Renowned French-Lebanese film director Ziad Doueiri appeared before a military court in Beirut Monday to face questions about his role in a past movie project in neighboring Israel. Lebanon bans its citizens from travel to Israel or having business dealings with Israelis as the two nations are in a state of war.

Doueiri was briefly detained at Beirut’s Rafic Hariri airport late Sunday and his passports confiscated after arriving in Lebanon to promote a new movie that received critical acclaim at the Venice Film Festival recently.  Following his release, Doueiri’s lawyer reportedly told media assembled outside the court that Doueiri had been freed following several hours of investigation and given back his travel documents.

At issue was the earlier film, The Attack, which was released in 2012.  The Attack, about a suicide bombing in the Israeli city of Tel Aviv, was filmed in part in Israel and banned in Lebanon.

Profoundly hurt

In a statement to the French news agency before his appearance in court, Doueiri said, “I am profoundly hurt.  I came back to Lebanon with a prize from Venice.  The Lebanese police have authorized the broadcast of my film (The Insult).  I have no idea who is responsible for what has happened.”

Doueiri had flown from the Venice Film Festival, where The Insult, his fourth film, had won the Coppa Volpi best actor prize for Palestinian actor Kamel El Basha.  The Insult is set in Beirut and focuses on the escalation of a minor argument between a Palestinian refugee and a Lebanese Christian.

Doueiri was offered the support of Lebanon’s culture minister, Ghattas Khoury, following the brief detention.  “Ziad Doueiri is a great Lebanese director and that has been honored across the world,” Khoury tweeted, before adding, “Respecting and honoring him is a duty.”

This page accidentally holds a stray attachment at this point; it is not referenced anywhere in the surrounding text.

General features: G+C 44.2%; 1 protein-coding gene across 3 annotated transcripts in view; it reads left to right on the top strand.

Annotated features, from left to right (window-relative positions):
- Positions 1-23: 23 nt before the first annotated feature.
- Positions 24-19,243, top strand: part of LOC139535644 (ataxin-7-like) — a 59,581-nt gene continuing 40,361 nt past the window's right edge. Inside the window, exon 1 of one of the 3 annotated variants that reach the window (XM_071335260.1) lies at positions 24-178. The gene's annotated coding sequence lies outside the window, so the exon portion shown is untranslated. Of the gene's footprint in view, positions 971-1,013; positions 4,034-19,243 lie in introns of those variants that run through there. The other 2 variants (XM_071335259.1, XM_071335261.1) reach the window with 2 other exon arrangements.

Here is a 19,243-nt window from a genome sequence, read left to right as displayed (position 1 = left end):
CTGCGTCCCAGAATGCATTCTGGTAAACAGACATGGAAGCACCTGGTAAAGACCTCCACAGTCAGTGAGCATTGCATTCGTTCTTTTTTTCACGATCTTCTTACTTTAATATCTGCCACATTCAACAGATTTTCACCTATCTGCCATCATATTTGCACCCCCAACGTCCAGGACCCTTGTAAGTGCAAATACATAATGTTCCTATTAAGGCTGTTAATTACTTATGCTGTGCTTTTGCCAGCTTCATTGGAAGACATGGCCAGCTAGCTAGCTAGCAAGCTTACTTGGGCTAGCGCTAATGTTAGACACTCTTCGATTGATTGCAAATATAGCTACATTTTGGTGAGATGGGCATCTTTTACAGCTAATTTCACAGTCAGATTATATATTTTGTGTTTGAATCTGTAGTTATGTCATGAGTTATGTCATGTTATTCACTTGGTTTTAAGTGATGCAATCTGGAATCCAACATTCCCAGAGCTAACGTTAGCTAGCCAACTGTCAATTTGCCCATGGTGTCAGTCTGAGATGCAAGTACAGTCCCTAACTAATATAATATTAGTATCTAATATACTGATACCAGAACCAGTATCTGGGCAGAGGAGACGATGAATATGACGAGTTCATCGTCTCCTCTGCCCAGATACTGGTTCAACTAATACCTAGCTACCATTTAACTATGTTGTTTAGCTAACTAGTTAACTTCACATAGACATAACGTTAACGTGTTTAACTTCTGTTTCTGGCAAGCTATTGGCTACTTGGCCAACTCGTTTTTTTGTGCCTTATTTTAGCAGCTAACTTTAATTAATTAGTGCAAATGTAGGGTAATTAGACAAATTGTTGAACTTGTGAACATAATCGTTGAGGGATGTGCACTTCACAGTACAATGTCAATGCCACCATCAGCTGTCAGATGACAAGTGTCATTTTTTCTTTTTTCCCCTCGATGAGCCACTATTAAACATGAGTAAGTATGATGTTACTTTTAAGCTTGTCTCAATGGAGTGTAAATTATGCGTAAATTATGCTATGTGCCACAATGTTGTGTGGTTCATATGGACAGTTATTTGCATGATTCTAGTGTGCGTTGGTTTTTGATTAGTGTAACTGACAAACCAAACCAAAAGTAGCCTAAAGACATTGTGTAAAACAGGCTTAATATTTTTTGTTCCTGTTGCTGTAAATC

Doueiri, however, angered many Lebanese when the earlier movie, The Attack, was released.

Unpredictable approach

According to Ayman Mhanna, director of Lebanon-based free speech NGO SKeyes, Doueiri’s appearance in court was symptomatic of an unpredictable approach within the government regarding the director’s time in Israel.

Although Mhanna “did not question” the laws preventing Lebanese visits to Israel, he told VOA that Doueiri had visited Lebanon numerous times without repercussion.

The government’s response was “chaotic” and “destabilizing,” he added, with one part of it endorsing Doueiri and another seeking to detain him. Mhanna noted that the Ministry of Culture recently backed Doueiri’s latest film, The Insult, to represent Lebanon in the foreign film category at next year’s Academy Awards in the United States.

Meanwhile, the trying of civilians in military courts has also attracted criticism.

A report by Human Rights Watch earlier this year highlighted the use of such courts to try civilians involved in protests against the Lebanese government’s handling of the country’s waste crisis.

Bassam Khawaja, of Human Rights Watch, told VOA, “Regardless of detentions being brought, Doueiri should not be tried in a military court.

“Unfortunately military courts are still used in Lebanon to try civilians on a broad range of charges, in violation of their due process rights and international law.

“These trials largely take place behind closed doors, with limited grounds for appeal, and it is difficult to see how he would get a fair trial there.”

Long history

There is a a long history of perceived moments of Israeli acknowledgment or collaboration drawing swift rebuke in Lebanon, which was first invaded by its southern neighbor in 1978.

In May, global box office hit Wonder Woman was barred from Lebanese theaters because it starred former Israeli army soldier Gal Gadot.  Last month, Swedish-Lebanese dual citizen Amanda Hanna was stripped of her title Miss Lebanon Emigrant after those behind the event discovered she had visited Israel using her Swedish passport in 2016.

Doueiri is one of the most acclaimed Lebanese directors of his generation.  He first made a name for himself with Lebanese civil war classic West Beirut, which was released in 1998.

He began his career as first camera assistant for Quentin Tarantino on the director’s films Reservoir Dogs, Pulp Fiction, and Jackie Brown.

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